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Radiat Res. 2014 May;181(5):531-9. doi: 10.1667/RR13494.1. Epub 2014 Apr 22.

Skin cancer incidence among atomic bomb survivors from 1958 to 1996.

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a  Department of Epidemiology, Radiation Effects Research Foundation, Hiroshima and Nagasaki, Japan;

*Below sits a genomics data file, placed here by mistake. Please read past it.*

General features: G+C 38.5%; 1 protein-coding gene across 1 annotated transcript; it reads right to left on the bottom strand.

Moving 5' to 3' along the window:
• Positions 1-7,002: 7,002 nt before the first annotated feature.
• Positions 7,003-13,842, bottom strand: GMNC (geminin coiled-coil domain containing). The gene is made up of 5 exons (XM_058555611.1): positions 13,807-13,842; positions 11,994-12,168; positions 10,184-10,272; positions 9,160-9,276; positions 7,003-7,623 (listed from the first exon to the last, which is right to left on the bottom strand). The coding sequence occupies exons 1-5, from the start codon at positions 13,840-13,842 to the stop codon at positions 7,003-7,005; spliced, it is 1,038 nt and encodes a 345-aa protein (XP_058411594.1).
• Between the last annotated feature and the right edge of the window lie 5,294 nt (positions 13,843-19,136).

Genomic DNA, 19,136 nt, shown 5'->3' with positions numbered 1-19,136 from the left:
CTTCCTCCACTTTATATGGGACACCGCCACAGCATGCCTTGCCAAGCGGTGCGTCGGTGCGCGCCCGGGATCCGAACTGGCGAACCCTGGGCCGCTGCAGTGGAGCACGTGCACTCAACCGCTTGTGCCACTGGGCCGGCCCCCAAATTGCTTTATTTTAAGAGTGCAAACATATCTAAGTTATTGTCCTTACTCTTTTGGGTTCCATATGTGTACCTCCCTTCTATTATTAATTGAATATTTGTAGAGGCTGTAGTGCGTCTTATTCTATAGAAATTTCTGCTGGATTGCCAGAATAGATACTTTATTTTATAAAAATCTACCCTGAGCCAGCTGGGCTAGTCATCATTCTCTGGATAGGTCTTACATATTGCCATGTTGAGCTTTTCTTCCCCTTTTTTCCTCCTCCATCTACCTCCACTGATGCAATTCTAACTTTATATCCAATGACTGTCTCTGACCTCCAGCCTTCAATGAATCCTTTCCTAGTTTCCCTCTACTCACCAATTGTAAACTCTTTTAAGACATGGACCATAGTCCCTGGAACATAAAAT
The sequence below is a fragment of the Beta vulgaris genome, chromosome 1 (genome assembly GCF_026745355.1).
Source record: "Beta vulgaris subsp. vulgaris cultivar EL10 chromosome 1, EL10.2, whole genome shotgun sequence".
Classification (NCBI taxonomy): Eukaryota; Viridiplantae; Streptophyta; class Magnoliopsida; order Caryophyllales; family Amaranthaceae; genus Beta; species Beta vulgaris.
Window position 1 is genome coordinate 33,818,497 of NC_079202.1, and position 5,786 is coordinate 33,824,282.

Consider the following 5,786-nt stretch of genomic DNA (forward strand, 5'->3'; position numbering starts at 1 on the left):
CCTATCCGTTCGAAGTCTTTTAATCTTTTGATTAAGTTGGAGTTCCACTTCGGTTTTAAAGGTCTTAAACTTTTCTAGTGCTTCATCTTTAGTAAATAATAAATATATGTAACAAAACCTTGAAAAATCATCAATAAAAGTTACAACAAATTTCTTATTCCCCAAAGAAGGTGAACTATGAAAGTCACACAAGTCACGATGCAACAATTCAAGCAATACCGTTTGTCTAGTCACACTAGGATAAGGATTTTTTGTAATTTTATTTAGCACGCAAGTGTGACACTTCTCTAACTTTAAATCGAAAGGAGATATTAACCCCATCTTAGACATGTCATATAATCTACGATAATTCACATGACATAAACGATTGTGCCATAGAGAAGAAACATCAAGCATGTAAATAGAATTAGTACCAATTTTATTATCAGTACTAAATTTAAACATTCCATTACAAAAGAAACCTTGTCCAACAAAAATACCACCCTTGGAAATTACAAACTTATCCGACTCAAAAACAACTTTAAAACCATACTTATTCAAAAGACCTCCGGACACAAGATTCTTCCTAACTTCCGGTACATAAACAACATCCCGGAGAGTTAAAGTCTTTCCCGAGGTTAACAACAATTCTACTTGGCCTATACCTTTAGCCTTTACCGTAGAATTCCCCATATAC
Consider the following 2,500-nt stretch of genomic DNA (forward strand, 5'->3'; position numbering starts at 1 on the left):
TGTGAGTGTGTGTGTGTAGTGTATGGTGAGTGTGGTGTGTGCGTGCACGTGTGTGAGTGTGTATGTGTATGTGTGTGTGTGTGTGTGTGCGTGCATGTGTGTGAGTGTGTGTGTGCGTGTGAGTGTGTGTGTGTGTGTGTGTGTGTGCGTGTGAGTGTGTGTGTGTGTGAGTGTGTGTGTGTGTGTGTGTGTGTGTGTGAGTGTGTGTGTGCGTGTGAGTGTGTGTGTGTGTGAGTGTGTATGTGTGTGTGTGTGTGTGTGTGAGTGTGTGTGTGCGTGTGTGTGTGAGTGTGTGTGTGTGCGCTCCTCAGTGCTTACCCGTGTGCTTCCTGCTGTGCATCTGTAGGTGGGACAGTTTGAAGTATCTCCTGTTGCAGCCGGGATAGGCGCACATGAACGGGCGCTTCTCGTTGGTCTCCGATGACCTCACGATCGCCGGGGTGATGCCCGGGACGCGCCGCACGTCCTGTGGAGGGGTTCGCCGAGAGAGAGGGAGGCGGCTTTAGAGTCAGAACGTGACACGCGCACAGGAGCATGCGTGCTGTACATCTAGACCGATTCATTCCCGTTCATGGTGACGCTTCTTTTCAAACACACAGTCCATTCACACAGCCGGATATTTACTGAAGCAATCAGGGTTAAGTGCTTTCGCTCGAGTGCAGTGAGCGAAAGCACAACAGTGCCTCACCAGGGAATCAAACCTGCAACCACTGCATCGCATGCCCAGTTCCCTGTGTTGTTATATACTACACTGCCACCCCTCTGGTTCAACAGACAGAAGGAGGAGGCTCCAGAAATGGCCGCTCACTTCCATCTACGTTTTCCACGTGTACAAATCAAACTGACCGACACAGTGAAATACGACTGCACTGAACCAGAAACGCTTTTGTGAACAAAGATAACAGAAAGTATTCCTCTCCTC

The radiation risk of skin cancer by histological types has been evaluated in the atomic bomb survivors. We examined 80,158 of the 120,321 cohort members who had their radiation dose estimated by the latest dosimetry system (DS02). Potential skin tumors diagnosed from 1958 to 1996 were reviewed by a panel of pathologists, and radiation risk of the first primary skin cancer was analyzed by histological types using a Poisson regression model. A significant excess relative risk (ERR) of basal cell carcinoma (BCC) (n = 123) was estimated at 1 Gy (0.74, 95% confidence interval (CI): 0.26, 1.6) for those age 30 at exposure and age 70 at observation based on a linear-threshold model with a threshold dose of 0.63 Gy (95% CI: 0.32, 0.89) and a slope of 2.0 (95% CI: 0.69, 4.3). The estimated risks were 15, 5.7, 1.3 and 0.9 for age at exposure of 0-9, 10-19, 20-39, over 40 years, respectively, and the risk increased 11% with each one-year decrease in age at exposure. The ERR for squamous cell carcinoma (SCC) in situ (n = 64) using a linear model was estimated as 0.71 (95% CI: 0.063, 1.9). However, there were no significant dose responses for malignant melanoma (n = 10), SCC (n = 114), Paget disease (n = 10) or other skin cancers (n = 15). The significant linear radiation risk for BCC with a threshold at 0.63 Gy suggested that the basal cells of the epidermis had a threshold sensitivity to ionizing radiation, especially for young persons at the time of exposure.

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